WiFi at your establishment

18 replies [Last post]
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Joined:
10/07/2008
Yes free wifi
97% (30 votes)
Yes but for a fee
0% (0 votes)
Yes but it is limited
0% (0 votes)
No
0% (0 votes)
Other
3% (1 vote)
Total votes: 31

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white pine's picture
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02/02/2010

Free wifi when it works, the only wifi available is satellite.   Weather is a big factor, and it goes down for no apparent reason as well.  Given a choice I would go with anything else.  This has been a problem because my cc processing is also online.  We also have mixed cell phone reception here, and are planning to provide a booster antenna access  for guests in a very cool old telephone booth in the lobby.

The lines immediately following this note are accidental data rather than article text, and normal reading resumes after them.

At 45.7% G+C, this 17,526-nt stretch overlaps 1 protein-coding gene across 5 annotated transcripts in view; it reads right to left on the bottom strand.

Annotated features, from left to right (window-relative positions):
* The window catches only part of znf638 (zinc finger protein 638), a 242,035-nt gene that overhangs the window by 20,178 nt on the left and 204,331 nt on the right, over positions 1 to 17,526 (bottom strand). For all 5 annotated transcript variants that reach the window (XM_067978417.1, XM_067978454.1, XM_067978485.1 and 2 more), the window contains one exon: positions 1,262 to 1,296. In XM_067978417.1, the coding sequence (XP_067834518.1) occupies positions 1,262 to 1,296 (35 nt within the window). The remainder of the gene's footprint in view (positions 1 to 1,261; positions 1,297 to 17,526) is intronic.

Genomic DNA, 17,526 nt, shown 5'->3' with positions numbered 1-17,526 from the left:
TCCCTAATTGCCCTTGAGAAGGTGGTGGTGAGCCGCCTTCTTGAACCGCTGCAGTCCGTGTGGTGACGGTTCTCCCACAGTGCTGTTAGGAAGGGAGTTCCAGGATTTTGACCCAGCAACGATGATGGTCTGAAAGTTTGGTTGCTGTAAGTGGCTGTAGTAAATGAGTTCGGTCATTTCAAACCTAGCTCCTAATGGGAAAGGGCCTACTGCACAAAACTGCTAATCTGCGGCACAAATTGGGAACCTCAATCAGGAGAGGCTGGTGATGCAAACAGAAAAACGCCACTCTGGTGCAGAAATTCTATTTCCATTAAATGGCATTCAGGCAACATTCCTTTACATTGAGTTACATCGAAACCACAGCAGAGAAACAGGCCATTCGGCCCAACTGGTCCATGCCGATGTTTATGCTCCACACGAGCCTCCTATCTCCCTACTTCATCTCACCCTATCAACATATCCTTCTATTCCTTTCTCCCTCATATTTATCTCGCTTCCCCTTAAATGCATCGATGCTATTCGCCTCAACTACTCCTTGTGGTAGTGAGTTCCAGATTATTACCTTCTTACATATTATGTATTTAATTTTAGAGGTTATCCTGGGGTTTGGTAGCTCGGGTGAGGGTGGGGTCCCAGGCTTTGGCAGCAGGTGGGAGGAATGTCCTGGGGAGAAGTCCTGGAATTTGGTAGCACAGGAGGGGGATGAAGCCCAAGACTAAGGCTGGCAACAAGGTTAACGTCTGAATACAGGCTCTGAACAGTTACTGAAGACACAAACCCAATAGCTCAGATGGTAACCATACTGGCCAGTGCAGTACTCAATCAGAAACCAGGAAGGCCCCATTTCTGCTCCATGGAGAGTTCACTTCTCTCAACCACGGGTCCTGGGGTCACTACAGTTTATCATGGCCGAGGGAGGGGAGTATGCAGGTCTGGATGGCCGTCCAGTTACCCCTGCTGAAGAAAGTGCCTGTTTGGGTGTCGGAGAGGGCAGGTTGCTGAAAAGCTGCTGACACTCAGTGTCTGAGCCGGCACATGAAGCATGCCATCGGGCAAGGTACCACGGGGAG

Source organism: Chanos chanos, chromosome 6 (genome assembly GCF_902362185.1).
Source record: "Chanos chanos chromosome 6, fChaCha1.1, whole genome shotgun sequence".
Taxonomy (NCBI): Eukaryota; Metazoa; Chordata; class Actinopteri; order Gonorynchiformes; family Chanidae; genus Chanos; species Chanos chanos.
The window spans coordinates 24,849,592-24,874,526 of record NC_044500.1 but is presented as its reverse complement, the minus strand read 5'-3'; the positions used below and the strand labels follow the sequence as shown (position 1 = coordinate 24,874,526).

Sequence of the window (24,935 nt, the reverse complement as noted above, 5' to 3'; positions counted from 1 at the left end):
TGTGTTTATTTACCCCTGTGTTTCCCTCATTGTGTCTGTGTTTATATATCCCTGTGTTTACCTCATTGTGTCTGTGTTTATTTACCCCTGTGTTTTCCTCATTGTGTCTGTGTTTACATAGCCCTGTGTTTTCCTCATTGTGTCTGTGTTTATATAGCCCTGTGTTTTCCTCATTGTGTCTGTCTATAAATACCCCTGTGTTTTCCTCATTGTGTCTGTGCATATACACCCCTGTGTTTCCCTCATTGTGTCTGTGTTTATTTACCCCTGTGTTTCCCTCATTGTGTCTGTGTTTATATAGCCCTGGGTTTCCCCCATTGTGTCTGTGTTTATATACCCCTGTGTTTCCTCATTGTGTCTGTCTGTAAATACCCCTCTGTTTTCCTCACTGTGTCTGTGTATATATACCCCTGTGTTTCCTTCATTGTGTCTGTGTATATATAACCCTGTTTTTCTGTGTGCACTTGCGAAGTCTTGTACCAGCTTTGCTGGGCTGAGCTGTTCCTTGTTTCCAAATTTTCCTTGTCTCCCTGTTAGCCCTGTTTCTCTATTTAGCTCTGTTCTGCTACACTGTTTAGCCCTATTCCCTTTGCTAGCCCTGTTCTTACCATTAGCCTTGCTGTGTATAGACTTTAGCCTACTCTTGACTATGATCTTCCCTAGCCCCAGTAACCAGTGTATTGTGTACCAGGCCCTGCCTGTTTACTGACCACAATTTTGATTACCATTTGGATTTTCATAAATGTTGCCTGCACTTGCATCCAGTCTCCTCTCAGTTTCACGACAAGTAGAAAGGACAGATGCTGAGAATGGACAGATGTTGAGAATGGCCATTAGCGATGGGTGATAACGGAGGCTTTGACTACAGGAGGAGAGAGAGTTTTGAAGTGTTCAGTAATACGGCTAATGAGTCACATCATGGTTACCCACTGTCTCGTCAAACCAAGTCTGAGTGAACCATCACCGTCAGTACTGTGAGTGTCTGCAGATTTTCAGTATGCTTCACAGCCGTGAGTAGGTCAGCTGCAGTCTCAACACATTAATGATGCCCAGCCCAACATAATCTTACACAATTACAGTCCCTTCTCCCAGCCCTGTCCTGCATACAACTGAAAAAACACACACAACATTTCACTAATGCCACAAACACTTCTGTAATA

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Ice
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02/22/2010

This is what we had.  What the problem was is they had to many people using it.  I got rid of it as soon as I could and is using my phone to make a "hot spot".  Should have the new system in place in a couple of months.

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white pine's picture
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02/02/2010

OUr land line phone provider does not offer internet there either!   Back when we were living in a wilderness area we were a wifi hotspot!  Go Figure!

YellowSocks's picture
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05/22/2008

Wifi is at or near the top of the list for me... if they don't have it, I'm unlikely to stay there.

=)
Kk.

gillumhouse's picture
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05/22/2008

Even at home, I check e-mail at the server first. THEN I open Outlook/ When traveling, I can read and send from my server. I want to be able to bring "home" stuff when I get home.

OnTheShore's picture
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08/28/2011